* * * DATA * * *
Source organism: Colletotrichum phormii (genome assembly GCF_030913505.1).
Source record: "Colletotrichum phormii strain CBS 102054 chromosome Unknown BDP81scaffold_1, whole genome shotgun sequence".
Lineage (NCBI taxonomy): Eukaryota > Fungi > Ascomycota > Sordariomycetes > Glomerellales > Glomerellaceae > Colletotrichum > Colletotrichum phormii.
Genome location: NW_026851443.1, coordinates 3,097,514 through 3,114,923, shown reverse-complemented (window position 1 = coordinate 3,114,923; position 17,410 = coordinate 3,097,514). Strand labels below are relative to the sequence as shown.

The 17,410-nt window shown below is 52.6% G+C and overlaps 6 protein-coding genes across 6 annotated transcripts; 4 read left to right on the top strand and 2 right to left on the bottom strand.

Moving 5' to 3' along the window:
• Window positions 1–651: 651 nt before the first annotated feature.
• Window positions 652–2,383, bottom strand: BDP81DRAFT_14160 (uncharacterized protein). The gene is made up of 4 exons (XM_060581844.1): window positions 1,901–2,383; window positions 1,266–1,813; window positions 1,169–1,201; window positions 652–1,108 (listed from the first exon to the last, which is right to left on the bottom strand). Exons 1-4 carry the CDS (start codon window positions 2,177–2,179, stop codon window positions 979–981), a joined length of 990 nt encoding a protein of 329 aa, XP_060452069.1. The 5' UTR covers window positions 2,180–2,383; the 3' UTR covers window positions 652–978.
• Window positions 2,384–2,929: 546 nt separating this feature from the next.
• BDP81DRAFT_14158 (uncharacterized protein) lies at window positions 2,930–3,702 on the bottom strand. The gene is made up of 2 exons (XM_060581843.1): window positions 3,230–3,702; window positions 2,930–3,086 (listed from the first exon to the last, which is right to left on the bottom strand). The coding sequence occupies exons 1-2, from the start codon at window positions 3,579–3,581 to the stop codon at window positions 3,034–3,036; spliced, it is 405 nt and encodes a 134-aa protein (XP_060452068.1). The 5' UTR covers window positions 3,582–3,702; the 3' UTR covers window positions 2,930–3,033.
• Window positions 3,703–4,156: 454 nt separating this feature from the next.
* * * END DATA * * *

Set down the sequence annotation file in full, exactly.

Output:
Source organism: Colletotrichum phormii (genome assembly GCF_030913505.1).
Source record: "Colletotrichum phormii strain CBS 102054 chromosome Unknown BDP81scaffold_1, whole genome shotgun sequence".
Lineage (NCBI taxonomy): Eukaryota > Fungi > Ascomycota > Sordariomycetes > Glomerellales > Glomerellaceae > Colletotrichum > Colletotrichum phormii.
Genome location: NW_026851443.1, coordinates 3,097,514 through 3,114,923, shown reverse-complemented (window position 1 = coordinate 3,114,923; position 17,410 = coordinate 3,097,514). Strand labels below are relative to the sequence as shown.

The 17,410-nt window shown below is 52.6% G+C and overlaps 6 protein-coding genes across 6 annotated transcripts; 4 read left to right on the top strand and 2 right to left on the bottom strand.

Moving 5' to 3' along the window:
• Window positions 1–651: 651 nt before the first annotated feature.
• Window positions 652–2,383, bottom strand: BDP81DRAFT_14160 (uncharacterized protein). The gene is made up of 4 exons (XM_060581844.1): window positions 1,901–2,383; window positions 1,266–1,813; window positions 1,169–1,201; window positions 652–1,108 (listed from the first exon to the last, which is right to left on the bottom strand). Exons 1-4 carry the CDS (start codon window positions 2,177–2,179, stop codon window positions 979–981), a joined length of 990 nt encoding a protein of 329 aa, XP_060452069.1. The 5' UTR covers window positions 2,180–2,383; the 3' UTR covers window positions 652–978.
• Window positions 2,384–2,929: 546 nt separating this feature from the next.
• BDP81DRAFT_14158 (uncharacterized protein) lies at window positions 2,930–3,702 on the bottom strand. The gene is made up of 2 exons (XM_060581843.1): window positions 3,230–3,702; window positions 2,930–3,086 (listed from the first exon to the last, which is right to left on the bottom strand). The coding sequence occupies exons 1-2, from the start codon at window positions 3,579–3,581 to the stop codon at window positions 3,034–3,036; spliced, it is 405 nt and encodes a 134-aa protein (XP_060452068.1). The 5' UTR covers window positions 3,582–3,702; the 3' UTR covers window positions 2,930–3,033.
• Window positions 3,703–4,156: 454 nt separating this feature from the next.